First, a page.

Liking something from the heart

<- The mirror of the self

What we do as artists, in the realm of building, really depends on what we like. What society builds depends on ideas that are shared about what people like. But contemporary ideas of what is likable are extremely confused.

It is a current dogma that you may like what you wish, and that it is an essential part of democratic freedom to like whatever you decide to like. This occurs at a time when the mass media have taken over our ideas of what is likable to an extent unknown in human history. Thus if one were pessimistic, one might even say that there is very little authentic liking in our time. What people like can often not be trusted, because it does not come from the heart.

Liking something from the heart means that it makes us more whole in ourselves. It has a healing effect on us. It makes us more human. It even increases the life in us. Further, I believe that this liking from the heart is connected to perception of real structures in the world, that it goes to the very root of the way things are, and that it is the only way in which we can see structures as they really are.

As we begin to appreciate this liking from the heart, we shall find out a number of important things about it:

  1. The things we like (from the heart) make us feel wholesome when we are near them.
  2. We also feel wholesome when we are making these things. As we make them, and after making them, we feel whole in ourselves, healed, and right with the world.
  3. The more accurate we are about what we really like, in this sense of liking from the heart, the more we find out that we agree with other people about which these things are.
  4. What we like from the heart coincides with the objective structure of wholeness or life in a thing. As we get to know the “it” which we like from the heart, we begin to see that this is the deepest thing there is. It applies to all judgements — not just about buildings and works of art, but also about actions, people, everything.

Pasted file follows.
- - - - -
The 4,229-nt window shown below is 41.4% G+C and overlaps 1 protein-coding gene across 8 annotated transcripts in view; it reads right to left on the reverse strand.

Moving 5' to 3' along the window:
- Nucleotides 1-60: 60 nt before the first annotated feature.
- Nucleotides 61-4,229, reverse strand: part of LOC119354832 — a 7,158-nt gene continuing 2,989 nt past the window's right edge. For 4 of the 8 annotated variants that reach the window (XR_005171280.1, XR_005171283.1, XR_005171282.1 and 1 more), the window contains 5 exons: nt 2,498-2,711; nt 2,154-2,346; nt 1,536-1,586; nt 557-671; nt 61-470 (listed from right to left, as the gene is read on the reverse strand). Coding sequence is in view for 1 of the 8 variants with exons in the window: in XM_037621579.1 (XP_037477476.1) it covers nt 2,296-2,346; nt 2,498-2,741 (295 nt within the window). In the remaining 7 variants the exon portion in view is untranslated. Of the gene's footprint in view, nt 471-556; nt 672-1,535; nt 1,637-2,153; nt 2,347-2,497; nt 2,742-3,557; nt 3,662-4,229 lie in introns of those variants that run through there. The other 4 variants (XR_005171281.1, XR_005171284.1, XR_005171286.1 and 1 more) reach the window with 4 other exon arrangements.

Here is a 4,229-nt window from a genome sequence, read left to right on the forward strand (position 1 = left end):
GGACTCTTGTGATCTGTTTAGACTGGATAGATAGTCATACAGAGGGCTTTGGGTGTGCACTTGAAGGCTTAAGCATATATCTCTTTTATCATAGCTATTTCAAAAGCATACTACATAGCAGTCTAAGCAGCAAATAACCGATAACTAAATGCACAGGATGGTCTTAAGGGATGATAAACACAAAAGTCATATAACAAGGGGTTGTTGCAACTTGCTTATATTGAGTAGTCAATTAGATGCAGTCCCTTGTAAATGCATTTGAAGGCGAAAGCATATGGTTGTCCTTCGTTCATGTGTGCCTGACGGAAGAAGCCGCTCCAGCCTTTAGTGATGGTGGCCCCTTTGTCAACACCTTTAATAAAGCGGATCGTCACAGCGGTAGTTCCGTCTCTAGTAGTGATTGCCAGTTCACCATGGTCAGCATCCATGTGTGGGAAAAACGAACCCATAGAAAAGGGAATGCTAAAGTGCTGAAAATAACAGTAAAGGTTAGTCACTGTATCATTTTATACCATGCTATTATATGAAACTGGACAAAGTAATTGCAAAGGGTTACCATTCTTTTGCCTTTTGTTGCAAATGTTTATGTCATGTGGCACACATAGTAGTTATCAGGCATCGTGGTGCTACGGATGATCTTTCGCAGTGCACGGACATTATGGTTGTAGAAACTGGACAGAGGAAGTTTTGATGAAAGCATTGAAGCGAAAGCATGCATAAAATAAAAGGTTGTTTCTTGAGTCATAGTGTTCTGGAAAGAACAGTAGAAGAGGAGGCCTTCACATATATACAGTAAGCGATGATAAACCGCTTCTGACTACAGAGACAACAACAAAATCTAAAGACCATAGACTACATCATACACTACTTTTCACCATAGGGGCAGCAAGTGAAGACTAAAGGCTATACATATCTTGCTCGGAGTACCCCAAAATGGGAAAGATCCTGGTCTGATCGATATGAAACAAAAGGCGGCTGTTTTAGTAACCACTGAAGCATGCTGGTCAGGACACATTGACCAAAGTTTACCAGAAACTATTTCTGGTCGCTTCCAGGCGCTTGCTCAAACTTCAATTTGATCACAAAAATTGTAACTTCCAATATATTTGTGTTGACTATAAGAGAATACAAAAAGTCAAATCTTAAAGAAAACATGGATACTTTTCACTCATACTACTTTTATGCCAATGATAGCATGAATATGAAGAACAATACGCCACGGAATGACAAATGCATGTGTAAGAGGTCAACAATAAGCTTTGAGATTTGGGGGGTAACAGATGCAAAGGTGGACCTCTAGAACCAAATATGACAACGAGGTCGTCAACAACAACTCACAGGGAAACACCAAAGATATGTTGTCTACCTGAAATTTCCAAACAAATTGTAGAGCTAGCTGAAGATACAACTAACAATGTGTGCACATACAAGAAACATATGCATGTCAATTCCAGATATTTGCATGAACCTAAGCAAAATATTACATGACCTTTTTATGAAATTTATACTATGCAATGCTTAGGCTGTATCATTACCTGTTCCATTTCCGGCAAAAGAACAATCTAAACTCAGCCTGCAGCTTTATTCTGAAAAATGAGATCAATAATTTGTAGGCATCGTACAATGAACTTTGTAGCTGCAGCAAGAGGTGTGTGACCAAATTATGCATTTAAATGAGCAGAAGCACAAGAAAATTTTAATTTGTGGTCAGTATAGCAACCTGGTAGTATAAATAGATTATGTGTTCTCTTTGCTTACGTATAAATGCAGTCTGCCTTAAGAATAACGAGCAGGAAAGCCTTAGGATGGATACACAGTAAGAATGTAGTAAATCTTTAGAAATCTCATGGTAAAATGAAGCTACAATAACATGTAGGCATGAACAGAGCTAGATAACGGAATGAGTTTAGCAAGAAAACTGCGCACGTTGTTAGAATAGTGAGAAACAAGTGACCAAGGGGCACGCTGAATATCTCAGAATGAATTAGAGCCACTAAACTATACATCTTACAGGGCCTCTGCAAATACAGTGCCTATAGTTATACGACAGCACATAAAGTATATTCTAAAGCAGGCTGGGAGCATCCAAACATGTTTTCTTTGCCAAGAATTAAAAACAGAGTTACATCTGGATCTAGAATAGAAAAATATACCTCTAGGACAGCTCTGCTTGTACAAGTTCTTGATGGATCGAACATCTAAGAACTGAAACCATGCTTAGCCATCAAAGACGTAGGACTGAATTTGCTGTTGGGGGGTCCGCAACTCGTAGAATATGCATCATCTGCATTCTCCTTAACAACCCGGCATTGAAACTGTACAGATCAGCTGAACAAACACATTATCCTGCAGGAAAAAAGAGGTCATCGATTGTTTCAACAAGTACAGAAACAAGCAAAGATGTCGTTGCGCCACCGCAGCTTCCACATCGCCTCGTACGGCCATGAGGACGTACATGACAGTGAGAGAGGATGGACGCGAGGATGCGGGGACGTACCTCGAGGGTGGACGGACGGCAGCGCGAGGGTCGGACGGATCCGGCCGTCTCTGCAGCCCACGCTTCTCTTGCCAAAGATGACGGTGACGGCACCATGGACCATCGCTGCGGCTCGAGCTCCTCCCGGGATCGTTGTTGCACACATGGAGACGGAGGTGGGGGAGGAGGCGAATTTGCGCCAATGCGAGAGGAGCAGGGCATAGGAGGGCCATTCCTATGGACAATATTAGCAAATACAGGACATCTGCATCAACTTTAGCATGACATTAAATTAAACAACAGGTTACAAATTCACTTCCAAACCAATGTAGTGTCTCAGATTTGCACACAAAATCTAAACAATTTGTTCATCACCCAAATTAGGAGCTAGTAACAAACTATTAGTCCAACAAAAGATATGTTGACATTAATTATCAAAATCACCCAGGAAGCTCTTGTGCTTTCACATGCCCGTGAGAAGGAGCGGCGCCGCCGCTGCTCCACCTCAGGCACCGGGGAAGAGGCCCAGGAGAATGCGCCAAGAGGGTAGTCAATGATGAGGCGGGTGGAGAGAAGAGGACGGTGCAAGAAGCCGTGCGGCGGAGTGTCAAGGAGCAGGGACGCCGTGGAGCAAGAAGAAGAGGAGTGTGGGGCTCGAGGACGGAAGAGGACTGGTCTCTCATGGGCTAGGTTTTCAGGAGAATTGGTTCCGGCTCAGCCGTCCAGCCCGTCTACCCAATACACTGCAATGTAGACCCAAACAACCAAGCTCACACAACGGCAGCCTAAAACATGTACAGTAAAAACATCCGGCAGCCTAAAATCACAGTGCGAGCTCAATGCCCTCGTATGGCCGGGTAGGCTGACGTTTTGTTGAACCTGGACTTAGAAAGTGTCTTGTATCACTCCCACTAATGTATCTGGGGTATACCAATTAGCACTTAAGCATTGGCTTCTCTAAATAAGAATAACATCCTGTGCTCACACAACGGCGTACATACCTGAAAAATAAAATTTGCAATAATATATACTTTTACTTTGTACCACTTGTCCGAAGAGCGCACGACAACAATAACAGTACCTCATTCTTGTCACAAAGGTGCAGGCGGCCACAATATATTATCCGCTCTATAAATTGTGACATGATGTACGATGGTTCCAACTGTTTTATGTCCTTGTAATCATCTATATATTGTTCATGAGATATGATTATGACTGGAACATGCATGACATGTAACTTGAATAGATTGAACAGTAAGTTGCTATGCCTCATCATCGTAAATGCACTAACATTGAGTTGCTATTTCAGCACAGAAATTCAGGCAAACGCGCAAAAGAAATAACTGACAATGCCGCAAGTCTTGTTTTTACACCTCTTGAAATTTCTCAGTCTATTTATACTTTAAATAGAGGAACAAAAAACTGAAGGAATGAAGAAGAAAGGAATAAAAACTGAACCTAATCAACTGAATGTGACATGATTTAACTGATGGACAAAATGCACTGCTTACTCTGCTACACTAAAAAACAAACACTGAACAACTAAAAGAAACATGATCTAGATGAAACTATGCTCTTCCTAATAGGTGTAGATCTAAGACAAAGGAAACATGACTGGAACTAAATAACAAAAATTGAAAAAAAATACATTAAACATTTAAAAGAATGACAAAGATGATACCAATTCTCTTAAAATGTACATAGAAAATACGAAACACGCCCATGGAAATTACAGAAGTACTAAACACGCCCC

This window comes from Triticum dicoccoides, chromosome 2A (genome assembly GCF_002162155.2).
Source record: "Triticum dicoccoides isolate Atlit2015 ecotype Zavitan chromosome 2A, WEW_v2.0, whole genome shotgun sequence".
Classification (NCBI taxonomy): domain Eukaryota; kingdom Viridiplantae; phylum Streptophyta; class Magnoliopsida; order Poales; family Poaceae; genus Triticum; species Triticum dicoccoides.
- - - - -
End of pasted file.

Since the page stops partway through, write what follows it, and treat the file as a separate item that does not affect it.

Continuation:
5. There is an empirical way in which we can help ourselves to find out what we really like from the heart. Nevertheless, it is not easy to find what we really like, and it is by no means automatic to be in touch with it. It takes effort, hard work, and personal enlightenment to understand it and to feel it. It requires liberation from opinions and concepts and ego to experience deep liking.
  6. The reasons for the existence of this deep liking are mysterious, not obvious. To plumb them we shall have to examine the nature of things — even, ultimately, the nature of matter itself — very carefully. Nevertheless the reasons are empirical. We may determine, empirically, to what extent a thing has the ability to rouse this deep liking in us. It is not a private matter.
  7. Somehow, the experience of real liking has to do with self. As we find out which things awaken real liking in ourselves, we find ourselves more in touch than before with our own selves.
  8. When we find out the things we really like, we are also more in touch with all that is.

The essential thing is that, when we really like something, we generally agree on it. This is so shockingly different from modern ideas that it needs to be discussed very carefully.

The main breakthrough in understanding will come when we are able to distinguish the everyday kind of liking (where we obviously do not agree about what we like) from the deeper kind of liking where […] we do agree. Ultimately it will be this deeper kind of liking, where we agree, that forms the basis for good judgement in the realm of architecture.

The crux of my argument will be to show that the deeper kind of liking not only exists but also corresponds exactly to the presence of living structure, and to objective and structural life.

Discussion of the aspects of matter which create a connection between matter and self is highly complex, and my attempt to define the connection cover a large part of Book 4. Whatever this self really may be, it is, in any case, personal. It is abstract, universal, underlying all things, yet so intensely personal that throughout Book 4 I refer to it most often as the “I”. In Book 4, I suggest that this aspect of matter in which all living structure is rooted may have to be considered material, certainly a part of psychology, possibly a part of physics, and that it is this feature of the world which explains the experimental findings described in the present chapter.

#book/The Nature of Order/1 The Phenomenon of Life/8 The mirror of the self#

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